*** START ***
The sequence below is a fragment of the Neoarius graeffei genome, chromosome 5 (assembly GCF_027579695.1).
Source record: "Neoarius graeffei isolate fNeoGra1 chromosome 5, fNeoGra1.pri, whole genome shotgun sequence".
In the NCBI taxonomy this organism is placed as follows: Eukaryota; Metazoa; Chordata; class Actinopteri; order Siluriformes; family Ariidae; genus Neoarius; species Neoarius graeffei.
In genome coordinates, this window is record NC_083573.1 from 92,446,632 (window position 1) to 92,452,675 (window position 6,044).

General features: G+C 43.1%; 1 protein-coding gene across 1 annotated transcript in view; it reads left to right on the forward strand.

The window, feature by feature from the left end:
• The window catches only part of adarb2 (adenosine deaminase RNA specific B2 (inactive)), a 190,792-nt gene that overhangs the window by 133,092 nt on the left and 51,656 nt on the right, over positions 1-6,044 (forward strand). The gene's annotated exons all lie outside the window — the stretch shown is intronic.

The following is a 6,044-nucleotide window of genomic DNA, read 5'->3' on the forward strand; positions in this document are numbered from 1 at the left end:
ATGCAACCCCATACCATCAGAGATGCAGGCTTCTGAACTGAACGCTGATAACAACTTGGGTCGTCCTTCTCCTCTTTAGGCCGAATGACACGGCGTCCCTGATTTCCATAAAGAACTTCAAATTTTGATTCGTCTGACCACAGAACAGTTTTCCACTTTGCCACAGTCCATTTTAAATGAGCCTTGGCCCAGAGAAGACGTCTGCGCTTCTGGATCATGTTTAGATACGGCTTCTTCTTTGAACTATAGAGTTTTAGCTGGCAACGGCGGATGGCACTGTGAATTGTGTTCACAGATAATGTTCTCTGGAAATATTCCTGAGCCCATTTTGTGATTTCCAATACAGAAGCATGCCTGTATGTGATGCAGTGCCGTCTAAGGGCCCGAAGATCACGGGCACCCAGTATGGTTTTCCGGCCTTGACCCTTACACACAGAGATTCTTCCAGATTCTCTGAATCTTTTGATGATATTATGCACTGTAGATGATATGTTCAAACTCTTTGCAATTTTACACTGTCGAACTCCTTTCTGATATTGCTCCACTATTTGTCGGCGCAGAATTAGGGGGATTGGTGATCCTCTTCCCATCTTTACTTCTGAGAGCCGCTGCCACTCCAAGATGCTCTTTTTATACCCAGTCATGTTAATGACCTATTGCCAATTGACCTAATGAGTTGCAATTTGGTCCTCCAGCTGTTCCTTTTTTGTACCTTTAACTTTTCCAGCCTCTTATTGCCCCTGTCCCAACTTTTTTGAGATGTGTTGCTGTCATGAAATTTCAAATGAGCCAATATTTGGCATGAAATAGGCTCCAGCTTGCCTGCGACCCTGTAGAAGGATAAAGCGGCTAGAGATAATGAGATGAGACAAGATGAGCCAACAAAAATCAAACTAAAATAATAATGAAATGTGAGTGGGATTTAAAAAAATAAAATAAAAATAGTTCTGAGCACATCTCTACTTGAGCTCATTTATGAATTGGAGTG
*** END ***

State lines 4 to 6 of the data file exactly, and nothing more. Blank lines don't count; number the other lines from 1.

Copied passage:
In genome coordinates, this window is record NC_083573.1 from 92,446,632 (window position 1) to 92,452,675 (window position 6,044).

General features: G+C 43.1%; 1 protein-coding gene across 1 annotated transcript in view; it reads left to right on the forward strand.

The window, feature by feature from the left end: